According to various authors it seems that here was the first plant labyrinth of those that existed in the Gardens of the Alcázar from the sixteenth century. The labyrinths in the gardens often refer to the first known original garden of history, the one in Crete, where the Minotaur lived, but it seems that there was some confusion here between Crete and the mythical Troy, hence the name of this courtyard.
This currently little garden is characterized mainly by the heterogeneous architecture that limits it. Thus, along with the lining of its architecture with the medieval technique of orange trees in trellis, stands out the rustic gallery that closes it by one of its major sides, an old Islamic wall reconverted by Vermondo Resta at the beginning of the 17th century in a walk in height, in which carnations were traditionally grown, just as the traveller Ibn Batouta recalls it was done in a Persian garden of his time. Also Islamic, 10th century, is the central fountain of the courtyard. So it happens that in the time of the Austrias the Alcázar the old Islamic hydraulic hydraulics network was maintained, but also, curiously, some cups of caliph fountains. The Gardens of the Alcázar, although they welcome in the long historical past the arrival of artistic styles or gardeners strange to the tradition, never completely eliminate the previous one. Everything is mixed, and from that combination new forms arise.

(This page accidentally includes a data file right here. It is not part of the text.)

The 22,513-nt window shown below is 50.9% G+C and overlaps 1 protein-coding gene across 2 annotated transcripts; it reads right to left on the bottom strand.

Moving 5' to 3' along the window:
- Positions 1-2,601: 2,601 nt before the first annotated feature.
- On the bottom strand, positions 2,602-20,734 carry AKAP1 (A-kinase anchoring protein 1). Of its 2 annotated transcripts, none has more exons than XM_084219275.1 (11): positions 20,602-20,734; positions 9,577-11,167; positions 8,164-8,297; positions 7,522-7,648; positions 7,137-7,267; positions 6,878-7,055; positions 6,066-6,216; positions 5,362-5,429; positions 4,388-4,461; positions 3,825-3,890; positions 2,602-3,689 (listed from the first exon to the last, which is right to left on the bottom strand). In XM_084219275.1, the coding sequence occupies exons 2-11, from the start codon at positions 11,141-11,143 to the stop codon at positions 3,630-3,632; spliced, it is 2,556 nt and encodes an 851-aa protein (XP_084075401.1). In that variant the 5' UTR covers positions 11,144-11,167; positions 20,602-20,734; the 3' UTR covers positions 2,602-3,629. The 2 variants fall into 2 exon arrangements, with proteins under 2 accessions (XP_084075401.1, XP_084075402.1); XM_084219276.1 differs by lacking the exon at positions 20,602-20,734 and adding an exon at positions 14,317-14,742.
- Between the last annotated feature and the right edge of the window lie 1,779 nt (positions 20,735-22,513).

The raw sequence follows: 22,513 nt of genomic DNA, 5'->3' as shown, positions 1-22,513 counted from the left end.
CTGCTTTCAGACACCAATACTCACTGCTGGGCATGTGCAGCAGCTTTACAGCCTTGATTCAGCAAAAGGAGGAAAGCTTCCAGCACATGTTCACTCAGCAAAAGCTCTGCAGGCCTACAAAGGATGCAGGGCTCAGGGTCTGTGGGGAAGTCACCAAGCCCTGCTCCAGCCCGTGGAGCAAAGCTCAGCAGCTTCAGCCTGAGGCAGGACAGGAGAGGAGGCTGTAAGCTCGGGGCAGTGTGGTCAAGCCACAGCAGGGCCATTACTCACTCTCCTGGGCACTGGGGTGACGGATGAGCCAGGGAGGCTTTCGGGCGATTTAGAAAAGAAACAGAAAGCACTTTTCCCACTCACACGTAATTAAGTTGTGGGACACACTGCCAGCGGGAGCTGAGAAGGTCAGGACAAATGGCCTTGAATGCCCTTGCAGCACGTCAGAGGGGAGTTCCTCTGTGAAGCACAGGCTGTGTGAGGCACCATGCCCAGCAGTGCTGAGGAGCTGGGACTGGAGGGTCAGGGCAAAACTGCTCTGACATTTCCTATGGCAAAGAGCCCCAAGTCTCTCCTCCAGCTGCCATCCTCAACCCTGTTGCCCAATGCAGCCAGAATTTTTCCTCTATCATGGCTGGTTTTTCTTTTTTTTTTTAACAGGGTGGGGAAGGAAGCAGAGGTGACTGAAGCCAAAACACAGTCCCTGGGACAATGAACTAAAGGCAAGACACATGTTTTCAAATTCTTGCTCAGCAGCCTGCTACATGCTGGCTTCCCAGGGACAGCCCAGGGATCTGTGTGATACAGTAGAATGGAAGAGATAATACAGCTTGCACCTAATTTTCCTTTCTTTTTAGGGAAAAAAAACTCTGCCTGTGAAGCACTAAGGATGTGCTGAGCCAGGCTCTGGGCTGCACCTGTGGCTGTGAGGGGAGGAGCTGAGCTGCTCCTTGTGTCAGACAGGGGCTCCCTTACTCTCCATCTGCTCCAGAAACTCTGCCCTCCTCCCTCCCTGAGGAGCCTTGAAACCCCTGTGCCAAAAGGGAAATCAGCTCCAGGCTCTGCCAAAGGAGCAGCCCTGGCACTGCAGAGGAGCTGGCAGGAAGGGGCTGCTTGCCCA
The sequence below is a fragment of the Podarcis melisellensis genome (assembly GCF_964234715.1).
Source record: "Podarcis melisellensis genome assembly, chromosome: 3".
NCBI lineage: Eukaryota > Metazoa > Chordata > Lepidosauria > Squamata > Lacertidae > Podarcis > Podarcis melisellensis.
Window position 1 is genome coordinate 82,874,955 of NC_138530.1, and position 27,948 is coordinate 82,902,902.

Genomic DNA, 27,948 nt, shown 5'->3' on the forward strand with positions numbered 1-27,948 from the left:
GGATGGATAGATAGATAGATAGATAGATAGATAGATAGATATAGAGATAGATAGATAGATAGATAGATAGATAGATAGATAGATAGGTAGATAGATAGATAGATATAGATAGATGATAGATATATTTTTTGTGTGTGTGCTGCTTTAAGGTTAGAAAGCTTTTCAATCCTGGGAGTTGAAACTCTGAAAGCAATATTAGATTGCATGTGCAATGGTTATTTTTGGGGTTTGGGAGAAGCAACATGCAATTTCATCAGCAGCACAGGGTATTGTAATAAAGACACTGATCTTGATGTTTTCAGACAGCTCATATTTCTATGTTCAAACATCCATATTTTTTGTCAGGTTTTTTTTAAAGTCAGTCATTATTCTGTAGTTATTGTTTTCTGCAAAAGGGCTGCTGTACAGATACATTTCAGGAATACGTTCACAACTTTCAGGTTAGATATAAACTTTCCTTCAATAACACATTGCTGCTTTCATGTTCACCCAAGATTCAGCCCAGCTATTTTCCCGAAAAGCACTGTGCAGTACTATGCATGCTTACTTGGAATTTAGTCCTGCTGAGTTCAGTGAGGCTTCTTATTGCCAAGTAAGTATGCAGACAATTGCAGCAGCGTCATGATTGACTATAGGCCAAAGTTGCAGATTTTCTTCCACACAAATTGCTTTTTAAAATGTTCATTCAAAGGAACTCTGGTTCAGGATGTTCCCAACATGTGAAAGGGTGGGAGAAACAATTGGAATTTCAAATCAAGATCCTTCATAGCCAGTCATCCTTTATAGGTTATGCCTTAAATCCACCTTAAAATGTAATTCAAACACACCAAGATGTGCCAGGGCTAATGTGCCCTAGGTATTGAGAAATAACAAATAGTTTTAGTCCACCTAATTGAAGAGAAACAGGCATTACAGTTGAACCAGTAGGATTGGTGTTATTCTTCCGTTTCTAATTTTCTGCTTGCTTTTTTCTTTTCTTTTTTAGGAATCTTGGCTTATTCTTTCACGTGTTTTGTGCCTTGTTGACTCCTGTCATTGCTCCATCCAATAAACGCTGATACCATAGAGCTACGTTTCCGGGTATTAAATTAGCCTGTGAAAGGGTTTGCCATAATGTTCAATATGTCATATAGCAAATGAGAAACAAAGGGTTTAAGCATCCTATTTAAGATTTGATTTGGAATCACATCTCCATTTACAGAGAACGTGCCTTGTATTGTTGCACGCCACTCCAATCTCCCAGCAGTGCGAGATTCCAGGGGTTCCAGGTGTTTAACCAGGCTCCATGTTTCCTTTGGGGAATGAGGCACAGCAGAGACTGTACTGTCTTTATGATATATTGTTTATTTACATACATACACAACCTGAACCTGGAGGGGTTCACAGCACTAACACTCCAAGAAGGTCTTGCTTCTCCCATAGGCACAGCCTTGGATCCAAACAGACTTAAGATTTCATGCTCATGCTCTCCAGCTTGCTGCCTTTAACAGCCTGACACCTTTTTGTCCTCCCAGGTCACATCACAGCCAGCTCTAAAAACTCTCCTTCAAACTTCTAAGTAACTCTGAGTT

This garden also served as an inexhaustible inspiration for the famous Valencian painter Joaquín Sorolla, who painted it repeatedly rejoicing in the relationships of light and shade existing between these spaces. Such was his preference for this garden that would serve as a model to build his own house-museum in Madrid.